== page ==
Fire and the distribution and uncertainty of carbon sequestered as above-ground tree biomass in Yosemite and Sequoia & Kings Canyon National Parks

Land
By: , and 

Links

Abstract

Fire is one of the principal agents changing forest carbon stocks and landscape level distributions of carbon, but few studies have addressed how accurate carbon accounting of fire-killed trees is or can be. We used a large number of forested plots (1646), detailed selection of species-specific and location-specific allometric equations, vegetation type maps with high levels of accuracy, and Monte Carlo simulation to model the amount and uncertainty of aboveground tree carbon present in tree species (hereafter, carbon) within Yosemite and Sequoia & Kings Canyon National Parks. We estimated aboveground carbon in trees within Yosemite National Park to be 25 Tg of carbon (C) (confidence interval (CI): 23–27 Tg C), and in Sequoia & Kings Canyon National Park to be 20 Tg C (CI: 18–21 Tg C). Low-severity and moderate-severity fire had little or no effect on the amount of carbon sequestered in trees at the landscape scale, and high-severity fire did not immediately consume much carbon. Although many of our data inputs were more accurate than those used in similar studies in other locations, the total uncertainty of carbon estimates was still greater than ±10%, mostly due to potential uncertainties in landscape-scale vegetation type mismatches and trees larger than the ranges of existing allometric equations. If carbon inventories are to be meaningfully used in policy, there is an urgent need for more accurate landscape classification methods, improvement in allometric equations for tree species, and better understanding of the uncertainties inherent in existing carbon accounting methods.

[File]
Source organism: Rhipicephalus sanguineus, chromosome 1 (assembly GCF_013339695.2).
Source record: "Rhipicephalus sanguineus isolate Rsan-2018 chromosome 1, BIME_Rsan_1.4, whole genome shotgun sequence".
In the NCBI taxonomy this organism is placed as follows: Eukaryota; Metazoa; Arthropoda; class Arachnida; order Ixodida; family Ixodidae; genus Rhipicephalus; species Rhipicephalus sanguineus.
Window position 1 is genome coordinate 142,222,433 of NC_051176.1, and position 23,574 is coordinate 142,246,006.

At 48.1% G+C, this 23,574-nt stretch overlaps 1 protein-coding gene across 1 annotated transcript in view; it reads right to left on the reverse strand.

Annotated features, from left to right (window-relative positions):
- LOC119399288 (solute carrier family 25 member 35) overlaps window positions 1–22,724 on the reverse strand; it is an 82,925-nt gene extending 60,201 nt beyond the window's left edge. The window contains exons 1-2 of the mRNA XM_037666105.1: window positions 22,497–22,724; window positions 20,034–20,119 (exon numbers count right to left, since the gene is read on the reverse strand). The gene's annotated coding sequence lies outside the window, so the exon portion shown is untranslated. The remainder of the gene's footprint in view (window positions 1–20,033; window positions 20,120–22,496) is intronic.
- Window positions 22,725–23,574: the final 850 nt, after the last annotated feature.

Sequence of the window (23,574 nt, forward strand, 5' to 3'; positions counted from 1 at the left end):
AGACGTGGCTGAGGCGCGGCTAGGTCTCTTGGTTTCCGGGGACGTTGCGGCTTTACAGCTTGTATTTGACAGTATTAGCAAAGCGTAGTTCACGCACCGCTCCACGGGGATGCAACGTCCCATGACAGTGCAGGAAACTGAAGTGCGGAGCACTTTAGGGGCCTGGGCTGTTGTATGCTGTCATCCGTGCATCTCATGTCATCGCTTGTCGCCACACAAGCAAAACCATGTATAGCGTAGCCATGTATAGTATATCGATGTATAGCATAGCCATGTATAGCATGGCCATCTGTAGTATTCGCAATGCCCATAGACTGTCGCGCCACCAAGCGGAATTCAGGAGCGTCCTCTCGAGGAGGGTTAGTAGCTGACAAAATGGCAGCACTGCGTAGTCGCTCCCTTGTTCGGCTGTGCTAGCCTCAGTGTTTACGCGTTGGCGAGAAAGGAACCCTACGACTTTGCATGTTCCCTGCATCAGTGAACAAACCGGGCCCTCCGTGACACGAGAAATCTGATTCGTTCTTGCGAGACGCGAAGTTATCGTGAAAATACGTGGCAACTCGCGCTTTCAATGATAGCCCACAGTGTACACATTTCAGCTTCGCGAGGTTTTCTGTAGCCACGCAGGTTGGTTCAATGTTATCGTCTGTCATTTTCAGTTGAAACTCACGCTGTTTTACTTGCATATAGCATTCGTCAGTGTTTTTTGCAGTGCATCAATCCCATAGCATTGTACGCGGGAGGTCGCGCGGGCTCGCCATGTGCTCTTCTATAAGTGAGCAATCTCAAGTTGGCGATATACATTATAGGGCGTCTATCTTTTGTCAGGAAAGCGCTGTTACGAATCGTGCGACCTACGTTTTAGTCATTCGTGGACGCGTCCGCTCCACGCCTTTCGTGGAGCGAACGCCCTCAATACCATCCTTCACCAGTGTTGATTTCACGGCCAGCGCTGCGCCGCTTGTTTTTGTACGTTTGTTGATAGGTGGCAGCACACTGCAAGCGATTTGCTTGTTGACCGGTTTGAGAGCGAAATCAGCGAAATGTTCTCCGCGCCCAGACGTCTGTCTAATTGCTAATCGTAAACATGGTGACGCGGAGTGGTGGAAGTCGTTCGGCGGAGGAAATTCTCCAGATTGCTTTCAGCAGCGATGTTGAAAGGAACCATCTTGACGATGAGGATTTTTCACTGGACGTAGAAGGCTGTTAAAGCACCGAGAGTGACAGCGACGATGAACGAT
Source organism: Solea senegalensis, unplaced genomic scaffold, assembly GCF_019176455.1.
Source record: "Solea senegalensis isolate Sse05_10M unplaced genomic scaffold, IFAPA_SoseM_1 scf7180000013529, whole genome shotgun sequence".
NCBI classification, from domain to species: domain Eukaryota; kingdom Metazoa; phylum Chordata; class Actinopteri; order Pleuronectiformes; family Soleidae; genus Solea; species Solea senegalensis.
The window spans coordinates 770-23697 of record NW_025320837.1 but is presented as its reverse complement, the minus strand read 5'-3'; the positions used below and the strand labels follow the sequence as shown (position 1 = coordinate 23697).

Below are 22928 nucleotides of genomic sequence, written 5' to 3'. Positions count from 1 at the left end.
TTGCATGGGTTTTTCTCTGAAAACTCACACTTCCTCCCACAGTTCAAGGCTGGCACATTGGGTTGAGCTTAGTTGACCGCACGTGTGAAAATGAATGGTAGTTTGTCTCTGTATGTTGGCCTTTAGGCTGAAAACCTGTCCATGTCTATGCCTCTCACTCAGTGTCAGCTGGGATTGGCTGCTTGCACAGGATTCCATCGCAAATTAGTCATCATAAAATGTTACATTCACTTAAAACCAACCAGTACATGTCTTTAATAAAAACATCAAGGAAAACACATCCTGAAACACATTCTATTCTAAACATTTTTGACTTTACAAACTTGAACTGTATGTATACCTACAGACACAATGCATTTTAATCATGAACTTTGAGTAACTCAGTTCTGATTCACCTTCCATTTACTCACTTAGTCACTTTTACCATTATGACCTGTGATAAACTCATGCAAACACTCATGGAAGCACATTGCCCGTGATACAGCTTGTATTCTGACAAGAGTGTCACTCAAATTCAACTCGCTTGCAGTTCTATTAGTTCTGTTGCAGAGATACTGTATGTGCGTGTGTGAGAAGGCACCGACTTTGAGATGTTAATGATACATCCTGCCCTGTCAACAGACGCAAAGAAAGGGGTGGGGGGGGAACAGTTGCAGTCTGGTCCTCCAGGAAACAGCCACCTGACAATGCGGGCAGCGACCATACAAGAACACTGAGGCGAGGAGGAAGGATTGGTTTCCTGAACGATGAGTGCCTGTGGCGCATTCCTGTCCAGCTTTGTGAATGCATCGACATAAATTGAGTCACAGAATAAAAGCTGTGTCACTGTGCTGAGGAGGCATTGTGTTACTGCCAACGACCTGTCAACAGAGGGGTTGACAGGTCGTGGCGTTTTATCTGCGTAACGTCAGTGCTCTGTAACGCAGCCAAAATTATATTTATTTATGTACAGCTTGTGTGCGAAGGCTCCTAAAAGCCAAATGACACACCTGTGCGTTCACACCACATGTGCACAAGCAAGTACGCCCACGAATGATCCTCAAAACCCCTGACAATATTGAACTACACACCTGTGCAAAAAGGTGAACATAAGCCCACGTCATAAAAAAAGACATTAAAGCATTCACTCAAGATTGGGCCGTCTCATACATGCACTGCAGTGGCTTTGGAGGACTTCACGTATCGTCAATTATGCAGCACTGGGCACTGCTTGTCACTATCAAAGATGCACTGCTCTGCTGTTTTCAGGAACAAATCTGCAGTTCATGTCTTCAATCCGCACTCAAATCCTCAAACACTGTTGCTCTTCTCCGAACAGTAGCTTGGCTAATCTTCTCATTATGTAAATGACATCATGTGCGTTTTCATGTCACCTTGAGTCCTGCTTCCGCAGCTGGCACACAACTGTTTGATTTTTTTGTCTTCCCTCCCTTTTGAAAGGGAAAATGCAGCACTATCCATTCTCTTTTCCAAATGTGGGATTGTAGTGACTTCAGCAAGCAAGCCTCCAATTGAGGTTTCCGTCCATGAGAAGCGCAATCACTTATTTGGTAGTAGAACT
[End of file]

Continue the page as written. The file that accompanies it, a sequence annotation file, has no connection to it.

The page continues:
Study Area

Additional publication details

Publication type Article
Publication Subtype Journal Article
Title Fire and the distribution and uncertainty of carbon sequestered as above-ground tree biomass in Yosemite and Sequoia & Kings Canyon National Parks
Series title Land
DOI 10.3390/land6010010
Volume 6
Issue 1
Year Published 2017
Language English
Publisher MDPI
Contributing office(s) Western Ecological Research Center
Description Article 10; 24 p.
Country United States
State California
Other Geospatial Kings Canyon National Park, Sequoia National Park